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Bon Appétit Debuts New “Fish to Fork” Sustainable Seafood Sourcing

 

PALO ALTO, CA (September 21, 2011)—Bon Appétit Management Company is extending its sustainable sourcing sensibilities to a new Fish to Fork seafood sourcing program that offers guidelines for supporting local, small-scale, environmentally responsible fishing and aquaculture. The program outlines what “local” and “small-scale” mean for both wild and farmed seafood and elevates certain overlooked species that have both great flavor and robust supplies. The company has long been a leader in this area — starting with a commitment in 2002 to serve only seafood that meets Monterey Bay Aquarium’s Seafood Watch guidelines. It plans to roll out the new purchasing guidelines companywide for its 400 cafes in 31 states.

In developing the program Bon Appétit worked with a marine science expert to define what constitutes truly local fish and to identify certain underutilized species such as amberjack, a delicacy in Florida that’s often discarded as bycatch, or blue catfish, an invasive species clogging Maryland waters.
 
The Fish to Fork program prioritizes fishing and aquaculture practices that are small-scale, biodiverse and energy conscious, and that offer great flavor. Among the guidelines:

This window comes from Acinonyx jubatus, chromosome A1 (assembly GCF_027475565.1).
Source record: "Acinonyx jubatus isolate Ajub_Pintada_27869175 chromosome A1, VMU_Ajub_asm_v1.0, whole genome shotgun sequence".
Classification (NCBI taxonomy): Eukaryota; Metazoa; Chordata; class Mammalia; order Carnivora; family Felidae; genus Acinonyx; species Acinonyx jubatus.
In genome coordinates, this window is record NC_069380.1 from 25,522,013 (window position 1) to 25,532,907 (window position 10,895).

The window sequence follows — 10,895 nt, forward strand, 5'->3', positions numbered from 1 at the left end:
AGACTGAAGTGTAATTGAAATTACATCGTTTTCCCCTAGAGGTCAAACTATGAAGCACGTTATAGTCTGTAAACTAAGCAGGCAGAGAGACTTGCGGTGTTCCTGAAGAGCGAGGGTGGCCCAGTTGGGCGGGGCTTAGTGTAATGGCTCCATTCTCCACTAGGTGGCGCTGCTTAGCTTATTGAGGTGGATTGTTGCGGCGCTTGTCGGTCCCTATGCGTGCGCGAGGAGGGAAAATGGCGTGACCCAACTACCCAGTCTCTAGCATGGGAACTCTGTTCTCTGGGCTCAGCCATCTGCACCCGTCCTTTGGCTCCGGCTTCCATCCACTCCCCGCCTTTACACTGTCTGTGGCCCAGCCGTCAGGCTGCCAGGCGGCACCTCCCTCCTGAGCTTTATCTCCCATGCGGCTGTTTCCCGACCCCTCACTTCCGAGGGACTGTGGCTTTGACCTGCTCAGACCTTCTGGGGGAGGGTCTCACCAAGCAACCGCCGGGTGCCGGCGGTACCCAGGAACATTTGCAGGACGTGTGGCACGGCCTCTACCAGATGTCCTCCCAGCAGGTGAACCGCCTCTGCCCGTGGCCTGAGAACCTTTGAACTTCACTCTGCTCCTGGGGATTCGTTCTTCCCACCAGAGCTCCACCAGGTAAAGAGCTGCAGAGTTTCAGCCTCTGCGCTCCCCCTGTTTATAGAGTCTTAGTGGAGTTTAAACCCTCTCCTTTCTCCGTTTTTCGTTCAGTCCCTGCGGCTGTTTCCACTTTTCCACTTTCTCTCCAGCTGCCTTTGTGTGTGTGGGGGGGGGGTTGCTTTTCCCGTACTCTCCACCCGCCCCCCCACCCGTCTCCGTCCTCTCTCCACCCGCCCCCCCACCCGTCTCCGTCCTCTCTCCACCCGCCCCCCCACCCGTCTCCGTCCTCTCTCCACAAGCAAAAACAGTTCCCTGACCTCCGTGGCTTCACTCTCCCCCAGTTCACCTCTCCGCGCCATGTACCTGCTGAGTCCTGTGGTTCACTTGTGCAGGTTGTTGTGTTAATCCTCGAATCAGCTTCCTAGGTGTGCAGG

·      Traceability. Seafood suppliers must present a reliable system of traceability from the farm or the boat to Bon Appétit kitchens.

·      Size. Boats must be individually owned and operated, and not process the seafood on board. Aquaculture operations will be limited to those grossing less than $5 million per year per species. Small-scale fishing and aquaculture operations that practice integrated multi-species fishing or aquaculture will be emphasized.

·      Distance. Boats should travel no more than 100 miles out to sea per trip. Distribution distance for wild fish or aquacultured products is limited to 500 miles by truck from dock or farm to Bon Appétit kitchens.

·      Species preferences. Low-on-the-food-chain species (such as sardines, oysters); species whose edible portion could be better utilized (such as scallops, much of which gets discarded by U.S. processors); less-widely eaten larger species (Seafood Watch “green”- or “yellow”-rated) that can substitute for one of the “Top Ten” species, such as tuna, whose popularity is endangering the species.

Bon Appétit is also designating 14 of its chefs in different areas of the country as “piscators.” Like the company’s Farm to Fork foragers, their role is to locate and develop purchasing relationships with local fishers and fish farmers who meet the criteria and who will then serve clusters of cafes. Similarly, Fish to Fork will also channel Bon Appétit Management Company’s supply-chain clout toward helping hundreds more small, environmentally responsible producers, creating local jobs and healthier communities.
  

 

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